As for "Canadian swearing", so far as I know it's no different than "American swearing". At any rate, I have no trouble understanding the cursing in American movies, and I've never noticed that Americans have any difficulty understanding my swearing. One difference I've noticed between North American and UK swearing is in the use of the "c" word. That word is almost taboo in North American circles (certainly no guy who expects to date women can get away with saying it on any regular basis). It still seems to be in fairly regular use in the UK, however (please correct me if I'm wrong--I'm only going by British gangster movies and UK blogs!). I also think that UK speakers of English are a bit more creative in their swearing--choice of words, new coinages, etc. Good North American swearing relies on sheer volume, so that what initially sounds like a mindless string of curse words can, after a minute or so, attain the sublime. Swearers of all stripes also gain the respect and admiration of their listeners with unexpected grammatical flourishes. I was quite impressed the first time I saw "c**ting", as in "what a fucking c**ting c**t!"

[*] Really, Tafkass, I'm shocked, shocked, I say... ;-)


  1. Many thanks, Mr K - you're a gentleman and a scholar. Your shock at my use of the word "Canuck" is noted, although I did make a brief detour to Wikipedia before penning my initial request; I was assured that "a few Americans misinterpret "Canuck" as an offensive noun but would be hard pressed to find a Canadian, French or English, insulted by the word." On closer observation, I see now that Japanese Canadians weren't mentioned, realise my mistake and apologise wholeheartedly for any offence caused.

    But it does lead me onto my second point; rather than "Canadian swearing", as I clumsily put it, I was after amusing Canadian descriptions for other nationalities; you must have MILLIONS for the Yanks, for instance....

    ... actually, don't worry too much: I've just found this, which appears to be exhaustive on the subject.


  2. That's an interesting link, Tafkass. Being fond of hot dogs myself, though, I can't see myself trying to insult an American with that particular epithet. And to be honest, I've never heard it used. I think any Canadian who was of the mind to insult an American would simply append "American" with a timely and appropriate adjectival phrase.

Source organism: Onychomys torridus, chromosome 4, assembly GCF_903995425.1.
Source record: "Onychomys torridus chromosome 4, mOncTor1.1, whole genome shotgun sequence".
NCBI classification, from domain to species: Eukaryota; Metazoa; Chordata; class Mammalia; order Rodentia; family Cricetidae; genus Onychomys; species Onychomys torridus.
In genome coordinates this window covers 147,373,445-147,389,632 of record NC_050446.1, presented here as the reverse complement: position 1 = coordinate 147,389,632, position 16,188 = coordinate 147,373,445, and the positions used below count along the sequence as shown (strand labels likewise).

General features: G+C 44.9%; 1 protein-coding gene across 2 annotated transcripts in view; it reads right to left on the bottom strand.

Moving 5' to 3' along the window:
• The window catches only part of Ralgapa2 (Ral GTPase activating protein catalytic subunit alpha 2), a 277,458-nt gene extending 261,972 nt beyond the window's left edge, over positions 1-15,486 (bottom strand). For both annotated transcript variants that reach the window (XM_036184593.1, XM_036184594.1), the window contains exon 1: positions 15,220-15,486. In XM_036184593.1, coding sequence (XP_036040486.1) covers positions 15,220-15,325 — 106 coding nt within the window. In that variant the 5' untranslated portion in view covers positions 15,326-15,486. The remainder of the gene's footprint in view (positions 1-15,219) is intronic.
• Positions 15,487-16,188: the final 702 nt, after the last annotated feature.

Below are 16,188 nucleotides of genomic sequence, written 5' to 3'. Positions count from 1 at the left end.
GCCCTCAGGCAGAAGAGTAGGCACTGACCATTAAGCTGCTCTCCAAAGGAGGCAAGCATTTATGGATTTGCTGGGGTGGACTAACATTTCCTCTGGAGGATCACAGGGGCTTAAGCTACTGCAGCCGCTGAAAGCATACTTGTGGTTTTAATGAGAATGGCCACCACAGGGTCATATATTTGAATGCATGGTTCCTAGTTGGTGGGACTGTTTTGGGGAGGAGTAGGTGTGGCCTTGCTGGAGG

Personally, I can't really tell the difference between Americans I dislike and Canadians I dislike. People from anywhere tend to annoy me for pretty much the same reasons, so I don't find it necessary to use any "special vocabulary" for particular groups. Kidding around with friends is another matter entirely...

  3. I know where you're coming from - we Brits usually can't tell the difference between Canadians and Americans either. Or between Australians and New Zealanders. Or anyone from any country in sub-Saharan Africa, or Northern Africa, or South America, or the Far East. Our national stereotypes tend to take in entire continents. Parochial island nation, nous?

    By the way - on the subject of quality swearing (which, at its best, qualifies in my opinion as a higher art form), I recommend the following: "Withnail and I", "The Thick of It" (BBC TV show which actually employed a "swearing consultant"), "Deadwood" (more cocksuckers than you can shake a stick at), and "Midnight Run", which is a lost classic and might well be Robert De Niro's best film (really).

  4. Parochial island nation, nous?

    I somehow doubt that you're as "parochial" as you're letting on, Tafkass. Although things are slowly changing, here in Japan any white guy is generally assumed to be an English-speaking American.

    I have a couple of good friends who speak in reverential tones about Withnail and I. I'll have to check it out. I watched Midnight Run on TV the other night, and yes, it's a very good movie.